'Race to Nowhere' film highlights stress students face in high-pressure academics
Thursday, October 7, 2010; 1:43 PM
It was as if their private worries had come to life on screen: Teenagers so pressured to get A's, to fill their college resumes with sports and music and language, they start losing their grip. Long nights of homework leave them exhausted. Stress becomes stomach pain and anorexia and depression. Some turn to cheating or pills. Others just give up.
Riveted to this disturbing tableau were 325 parents and educators, including Elise Browne Hughes, 46, who wiped away tears one recent evening in Bethesda while watching the documentary "Race to Nowhere," which is becoming a growing grass-roots phenomenon in the achievement-minded Washington area and beyond.
"It's in the culture, and it kind of feeds on itself," said Hughes, a mother of two sons who paid $10 for a ticket and braved the heavy rain to watch the film at Walt Whitman High School.
For her and thousands of others nationwide, the film has raised difficult questions about how to raise well-adjusted children at a time when schools seem test-obsessed, advanced classes are the norm and parents worry that their sons and daughters will not go as far in life as they have.
One teacher in the film put it this way: "You have a fear from the parents that my kid needs to be able to get a job. Okay, I got them in the accelerated program; that's the first step. But now they need to perform and compete so they can get into a good school, and it's out of love. It's out of concern. It's out of fear. It's out of all these things that parents normally have, but it ends up turning kids into little professionals."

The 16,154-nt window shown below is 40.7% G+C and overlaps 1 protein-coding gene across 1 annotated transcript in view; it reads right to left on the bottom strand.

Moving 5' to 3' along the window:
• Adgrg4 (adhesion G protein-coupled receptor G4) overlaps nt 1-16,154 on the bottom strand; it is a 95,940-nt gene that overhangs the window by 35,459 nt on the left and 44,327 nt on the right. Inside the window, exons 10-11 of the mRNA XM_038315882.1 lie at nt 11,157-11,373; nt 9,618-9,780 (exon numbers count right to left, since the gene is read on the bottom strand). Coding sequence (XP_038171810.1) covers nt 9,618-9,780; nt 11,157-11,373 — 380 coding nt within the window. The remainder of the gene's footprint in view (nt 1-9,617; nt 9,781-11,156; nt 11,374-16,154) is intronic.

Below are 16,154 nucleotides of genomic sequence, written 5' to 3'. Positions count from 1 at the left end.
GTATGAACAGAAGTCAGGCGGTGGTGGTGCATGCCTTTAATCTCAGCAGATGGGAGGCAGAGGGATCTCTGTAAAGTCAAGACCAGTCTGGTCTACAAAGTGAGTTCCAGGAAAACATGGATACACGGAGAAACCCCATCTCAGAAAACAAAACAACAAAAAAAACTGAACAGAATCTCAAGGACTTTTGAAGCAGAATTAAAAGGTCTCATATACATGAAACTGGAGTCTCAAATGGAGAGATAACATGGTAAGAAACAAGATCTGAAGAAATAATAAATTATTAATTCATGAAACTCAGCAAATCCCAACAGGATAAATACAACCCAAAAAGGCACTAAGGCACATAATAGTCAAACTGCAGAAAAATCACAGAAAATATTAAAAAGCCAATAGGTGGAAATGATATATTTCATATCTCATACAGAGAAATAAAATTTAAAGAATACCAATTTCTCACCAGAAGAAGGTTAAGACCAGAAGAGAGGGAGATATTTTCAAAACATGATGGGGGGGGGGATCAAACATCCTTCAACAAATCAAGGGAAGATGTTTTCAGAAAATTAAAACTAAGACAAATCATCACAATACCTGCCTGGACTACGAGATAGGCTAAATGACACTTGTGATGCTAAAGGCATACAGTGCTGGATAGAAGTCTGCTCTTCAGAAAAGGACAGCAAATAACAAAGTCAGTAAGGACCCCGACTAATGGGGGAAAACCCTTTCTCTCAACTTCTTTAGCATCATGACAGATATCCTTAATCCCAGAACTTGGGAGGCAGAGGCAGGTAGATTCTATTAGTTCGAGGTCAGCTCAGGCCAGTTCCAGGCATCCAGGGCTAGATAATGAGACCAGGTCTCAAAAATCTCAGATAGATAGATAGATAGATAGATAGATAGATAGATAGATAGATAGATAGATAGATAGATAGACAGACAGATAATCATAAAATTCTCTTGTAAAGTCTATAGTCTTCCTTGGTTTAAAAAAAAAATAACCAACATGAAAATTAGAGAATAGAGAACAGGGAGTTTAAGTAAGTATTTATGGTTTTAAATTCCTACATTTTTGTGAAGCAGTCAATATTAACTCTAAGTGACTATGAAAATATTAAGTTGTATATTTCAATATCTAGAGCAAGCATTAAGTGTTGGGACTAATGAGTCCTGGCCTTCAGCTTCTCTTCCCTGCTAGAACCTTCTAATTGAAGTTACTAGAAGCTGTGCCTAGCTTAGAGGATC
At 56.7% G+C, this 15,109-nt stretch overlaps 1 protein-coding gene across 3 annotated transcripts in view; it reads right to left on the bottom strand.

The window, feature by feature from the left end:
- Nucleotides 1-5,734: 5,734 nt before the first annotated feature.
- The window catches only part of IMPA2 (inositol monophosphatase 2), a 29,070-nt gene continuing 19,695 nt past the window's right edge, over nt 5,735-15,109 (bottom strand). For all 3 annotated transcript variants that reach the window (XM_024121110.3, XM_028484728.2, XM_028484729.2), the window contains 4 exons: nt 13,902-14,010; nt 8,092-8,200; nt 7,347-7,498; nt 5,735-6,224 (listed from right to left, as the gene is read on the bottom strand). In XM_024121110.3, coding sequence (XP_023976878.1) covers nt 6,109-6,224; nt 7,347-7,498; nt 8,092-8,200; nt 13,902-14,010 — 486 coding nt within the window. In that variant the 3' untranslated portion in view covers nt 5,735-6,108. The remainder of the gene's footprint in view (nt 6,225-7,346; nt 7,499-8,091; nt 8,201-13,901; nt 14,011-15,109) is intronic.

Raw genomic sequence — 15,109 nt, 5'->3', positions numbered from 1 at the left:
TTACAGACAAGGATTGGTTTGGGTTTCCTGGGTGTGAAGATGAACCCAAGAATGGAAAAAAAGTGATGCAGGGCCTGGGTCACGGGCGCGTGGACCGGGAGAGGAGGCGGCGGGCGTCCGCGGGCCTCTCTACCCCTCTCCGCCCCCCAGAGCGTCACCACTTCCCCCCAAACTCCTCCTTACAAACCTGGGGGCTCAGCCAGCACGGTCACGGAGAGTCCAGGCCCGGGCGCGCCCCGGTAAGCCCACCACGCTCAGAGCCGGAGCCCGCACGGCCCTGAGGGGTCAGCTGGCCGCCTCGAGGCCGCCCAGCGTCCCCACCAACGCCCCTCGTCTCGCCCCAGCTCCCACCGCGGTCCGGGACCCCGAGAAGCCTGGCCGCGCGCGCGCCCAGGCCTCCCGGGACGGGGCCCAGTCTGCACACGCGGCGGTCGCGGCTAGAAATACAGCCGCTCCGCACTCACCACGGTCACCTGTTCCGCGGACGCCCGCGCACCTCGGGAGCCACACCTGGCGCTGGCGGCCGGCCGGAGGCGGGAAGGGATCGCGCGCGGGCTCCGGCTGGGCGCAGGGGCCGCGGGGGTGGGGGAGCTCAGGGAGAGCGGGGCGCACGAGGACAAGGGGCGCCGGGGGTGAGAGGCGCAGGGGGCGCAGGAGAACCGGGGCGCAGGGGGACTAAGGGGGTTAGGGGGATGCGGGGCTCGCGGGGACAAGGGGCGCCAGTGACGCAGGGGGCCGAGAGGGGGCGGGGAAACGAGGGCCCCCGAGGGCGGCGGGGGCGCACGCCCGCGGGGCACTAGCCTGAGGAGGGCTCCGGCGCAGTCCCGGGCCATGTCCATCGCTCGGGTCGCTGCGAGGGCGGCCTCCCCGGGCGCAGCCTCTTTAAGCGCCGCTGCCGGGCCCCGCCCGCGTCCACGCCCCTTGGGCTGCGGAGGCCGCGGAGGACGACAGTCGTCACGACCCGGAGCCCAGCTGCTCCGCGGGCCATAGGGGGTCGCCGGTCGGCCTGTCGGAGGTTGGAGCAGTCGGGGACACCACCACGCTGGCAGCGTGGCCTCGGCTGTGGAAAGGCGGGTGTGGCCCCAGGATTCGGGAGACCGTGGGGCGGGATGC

Nationally the film is playing as a quiet counterpoint to the better-known "Waiting for 'Superman,' " which focuses on failing urban schools. "Race to Nowhere" explores a different problem, the strains of competing in a pressure-packed academic culture that is highly test-driven and pushes some students to the edge.
The film is attracting notice from New York to California, where mom-turned-filmmaker, Vicki Abeles, a 48-year-old lawyer, launched the documentary project as she set out to understand the stresses her children, now ages 16, 14 and 11, were experiencing.
One daughter had become physically sick as she struggled with the demands of school. Then, several months into Abeles's effort, a teenager in her community committed suicide after getting a failing math grade, a tragedy Abeles says intensified her commitment to making the film.
"I think there is tremendous pressure on all kids to get the grade, to get the test score ... which is creating an epidemic of unhealthy kids who are also arriving at college and at the workplace unprepared," Abeles said in an interview.
'Why are we doing this?'
More than 500 screenings are expected this fall, including theater runs in such places as Peoria, Ill., and Oakland, Calif. In the Washington area, it has played at a Bethesda movie house, at Walt Whitman High School, at private schools in Baltimore and Upper Marlboro, and at the D.C. Jewish Community Center in Northwest Washington.
"Word of mouth spread, and people who weren't here wanted to know, 'Where can they see it and how can they show it to their kids,' " said Susan Barocas of the Jewish Community Center, who said she shared the enthusiasm. "I'm the mother of a 14-year-old, and it so spoke to me."
Each screening ends with an audience discussion, as it did last week in Whitman's school auditorium.